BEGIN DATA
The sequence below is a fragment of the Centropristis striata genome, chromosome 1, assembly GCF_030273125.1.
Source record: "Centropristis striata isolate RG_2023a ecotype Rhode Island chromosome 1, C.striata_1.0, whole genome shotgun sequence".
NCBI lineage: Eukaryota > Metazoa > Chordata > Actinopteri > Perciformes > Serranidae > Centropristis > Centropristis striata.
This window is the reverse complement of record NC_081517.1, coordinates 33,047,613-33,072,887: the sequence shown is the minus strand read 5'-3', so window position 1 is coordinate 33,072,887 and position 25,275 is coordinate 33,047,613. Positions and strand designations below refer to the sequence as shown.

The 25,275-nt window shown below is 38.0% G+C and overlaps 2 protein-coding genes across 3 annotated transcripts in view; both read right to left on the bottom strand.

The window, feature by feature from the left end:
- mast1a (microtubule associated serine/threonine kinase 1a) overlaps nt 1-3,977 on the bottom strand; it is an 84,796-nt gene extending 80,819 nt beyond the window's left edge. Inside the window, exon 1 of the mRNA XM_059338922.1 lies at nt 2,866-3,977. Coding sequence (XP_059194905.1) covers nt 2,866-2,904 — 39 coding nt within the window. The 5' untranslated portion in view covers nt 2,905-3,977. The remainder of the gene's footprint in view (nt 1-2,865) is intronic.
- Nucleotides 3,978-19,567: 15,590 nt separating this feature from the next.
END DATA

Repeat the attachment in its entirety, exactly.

The sequence below is a fragment of the Centropristis striata genome, chromosome 1, assembly GCF_030273125.1.
Source record: "Centropristis striata isolate RG_2023a ecotype Rhode Island chromosome 1, C.striata_1.0, whole genome shotgun sequence".
NCBI lineage: Eukaryota > Metazoa > Chordata > Actinopteri > Perciformes > Serranidae > Centropristis > Centropristis striata.
This window is the reverse complement of record NC_081517.1, coordinates 33,047,613-33,072,887: the sequence shown is the minus strand read 5'-3', so window position 1 is coordinate 33,072,887 and position 25,275 is coordinate 33,047,613. Positions and strand designations below refer to the sequence as shown.

The 25,275-nt window shown below is 38.0% G+C and overlaps 2 protein-coding genes across 3 annotated transcripts in view; both read right to left on the bottom strand.

The window, feature by feature from the left end:
- mast1a (microtubule associated serine/threonine kinase 1a) overlaps nt 1-3,977 on the bottom strand; it is an 84,796-nt gene extending 80,819 nt beyond the window's left edge. Inside the window, exon 1 of the mRNA XM_059338922.1 lies at nt 2,866-3,977. Coding sequence (XP_059194905.1) covers nt 2,866-2,904 — 39 coding nt within the window. The 5' untranslated portion in view covers nt 2,905-3,977. The remainder of the gene's footprint in view (nt 1-2,865) is intronic.
- Nucleotides 3,978-19,567: 15,590 nt separating this feature from the next.